Yet our society, our educational system, our family units somehow produce the occasional killer—usually through military training, if not forced into it sooner by dire domestic or community circumstances. But military training, or even service, can’t be blamed—many veterans return home and never kill again. They may suffer a lifetime of PTSD, but they keep it together enough not to go back to killing people. Still, violence is part of human nature. Murder is nothing new. What gets me is the lying and the secrecy.
Both the British Secret Service and America’s CIA were sometimes found to have Soviet agents in the highest positions, not only passing information to the enemy but able to misdirect the activities of those services as leaders. This was a historic case of the snake of secrets eating its own tail—a system completely self-contained, and completely useless—unless we count the damage done by these self-important members of the Bull-Moose Lodge.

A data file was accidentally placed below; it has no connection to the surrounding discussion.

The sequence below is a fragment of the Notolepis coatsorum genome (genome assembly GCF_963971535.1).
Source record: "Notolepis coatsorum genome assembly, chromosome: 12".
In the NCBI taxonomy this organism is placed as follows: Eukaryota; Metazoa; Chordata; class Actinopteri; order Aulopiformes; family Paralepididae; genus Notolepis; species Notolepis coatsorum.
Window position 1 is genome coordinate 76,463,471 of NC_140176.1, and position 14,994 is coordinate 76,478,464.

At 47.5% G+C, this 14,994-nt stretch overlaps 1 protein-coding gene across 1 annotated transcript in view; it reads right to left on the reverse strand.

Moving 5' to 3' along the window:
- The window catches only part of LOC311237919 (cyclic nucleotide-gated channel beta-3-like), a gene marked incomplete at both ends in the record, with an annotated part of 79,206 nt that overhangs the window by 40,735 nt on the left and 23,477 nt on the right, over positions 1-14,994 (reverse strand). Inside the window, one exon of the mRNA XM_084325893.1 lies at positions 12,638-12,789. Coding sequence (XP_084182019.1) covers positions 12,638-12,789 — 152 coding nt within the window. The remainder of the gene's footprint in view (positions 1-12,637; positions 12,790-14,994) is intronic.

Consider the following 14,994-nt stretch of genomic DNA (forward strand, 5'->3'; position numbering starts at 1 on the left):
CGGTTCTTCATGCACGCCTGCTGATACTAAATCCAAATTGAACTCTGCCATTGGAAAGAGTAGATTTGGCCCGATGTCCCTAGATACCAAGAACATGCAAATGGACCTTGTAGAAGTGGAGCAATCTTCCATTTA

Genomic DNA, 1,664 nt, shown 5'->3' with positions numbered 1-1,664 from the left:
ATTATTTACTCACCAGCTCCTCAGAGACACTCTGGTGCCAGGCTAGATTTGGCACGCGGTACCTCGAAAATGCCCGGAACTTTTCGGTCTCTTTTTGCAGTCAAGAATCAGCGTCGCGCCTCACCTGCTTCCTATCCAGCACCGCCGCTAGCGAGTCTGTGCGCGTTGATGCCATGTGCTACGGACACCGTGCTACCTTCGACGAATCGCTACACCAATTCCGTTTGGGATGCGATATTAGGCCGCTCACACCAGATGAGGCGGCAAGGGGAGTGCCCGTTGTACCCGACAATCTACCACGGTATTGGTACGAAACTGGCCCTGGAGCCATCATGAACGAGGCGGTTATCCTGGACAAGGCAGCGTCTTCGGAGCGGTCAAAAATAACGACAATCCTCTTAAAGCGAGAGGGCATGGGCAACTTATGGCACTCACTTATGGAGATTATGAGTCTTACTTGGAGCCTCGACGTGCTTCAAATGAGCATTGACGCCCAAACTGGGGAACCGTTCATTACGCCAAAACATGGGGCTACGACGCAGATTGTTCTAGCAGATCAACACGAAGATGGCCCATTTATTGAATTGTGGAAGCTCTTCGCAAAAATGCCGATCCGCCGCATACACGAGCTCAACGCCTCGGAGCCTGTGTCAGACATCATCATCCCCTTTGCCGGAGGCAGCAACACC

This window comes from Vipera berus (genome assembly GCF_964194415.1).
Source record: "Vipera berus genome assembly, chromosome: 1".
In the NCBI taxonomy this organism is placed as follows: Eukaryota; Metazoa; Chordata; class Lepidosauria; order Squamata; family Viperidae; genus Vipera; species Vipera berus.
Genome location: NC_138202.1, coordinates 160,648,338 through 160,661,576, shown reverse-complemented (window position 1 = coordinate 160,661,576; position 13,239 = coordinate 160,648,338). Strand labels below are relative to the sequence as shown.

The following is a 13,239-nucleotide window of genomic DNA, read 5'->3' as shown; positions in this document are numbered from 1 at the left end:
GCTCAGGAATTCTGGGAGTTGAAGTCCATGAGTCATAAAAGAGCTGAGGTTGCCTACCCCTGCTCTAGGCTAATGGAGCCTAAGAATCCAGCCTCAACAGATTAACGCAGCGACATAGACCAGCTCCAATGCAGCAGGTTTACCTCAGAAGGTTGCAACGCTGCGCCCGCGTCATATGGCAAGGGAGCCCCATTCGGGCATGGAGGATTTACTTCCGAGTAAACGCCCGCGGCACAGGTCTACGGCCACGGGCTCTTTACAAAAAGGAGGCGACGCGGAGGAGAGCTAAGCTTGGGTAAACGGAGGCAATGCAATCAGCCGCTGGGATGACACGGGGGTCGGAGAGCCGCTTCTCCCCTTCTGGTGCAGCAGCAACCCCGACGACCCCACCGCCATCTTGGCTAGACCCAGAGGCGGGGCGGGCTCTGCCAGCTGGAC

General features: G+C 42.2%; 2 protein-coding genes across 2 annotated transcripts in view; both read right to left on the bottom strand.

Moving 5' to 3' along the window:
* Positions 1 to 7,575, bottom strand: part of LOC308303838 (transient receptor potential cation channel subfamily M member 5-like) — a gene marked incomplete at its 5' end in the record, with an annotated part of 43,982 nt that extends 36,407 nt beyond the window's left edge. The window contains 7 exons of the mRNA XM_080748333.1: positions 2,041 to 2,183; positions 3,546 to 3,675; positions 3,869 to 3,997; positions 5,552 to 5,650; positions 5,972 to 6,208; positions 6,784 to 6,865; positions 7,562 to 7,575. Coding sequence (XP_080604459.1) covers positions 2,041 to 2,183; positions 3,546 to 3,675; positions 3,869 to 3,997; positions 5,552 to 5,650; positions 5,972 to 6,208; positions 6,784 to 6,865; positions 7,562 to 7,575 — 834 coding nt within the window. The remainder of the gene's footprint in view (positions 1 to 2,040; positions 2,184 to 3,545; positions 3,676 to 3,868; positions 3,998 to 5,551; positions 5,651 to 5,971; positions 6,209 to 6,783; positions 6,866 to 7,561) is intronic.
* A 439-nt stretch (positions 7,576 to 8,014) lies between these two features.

Alan Turing’s heroism was occluded for a half-century in the name of secrecy, while Jerry Sandusky enjoyed decades of fame and admiration until he was revealed as a secret monster. He was only following the ancient, secret, traditions of the Catholic priesthood, maybe. Bush, Jr. used lies and secrets to start a war. Wall Street used lies and secrets to bankrupt the country and steal half our homes. The Koch boys went to court to make it legal to use money to spread lies and attack ads. The big shots aren’t satisfied to have it all, to run it all—they have to lie to us, too.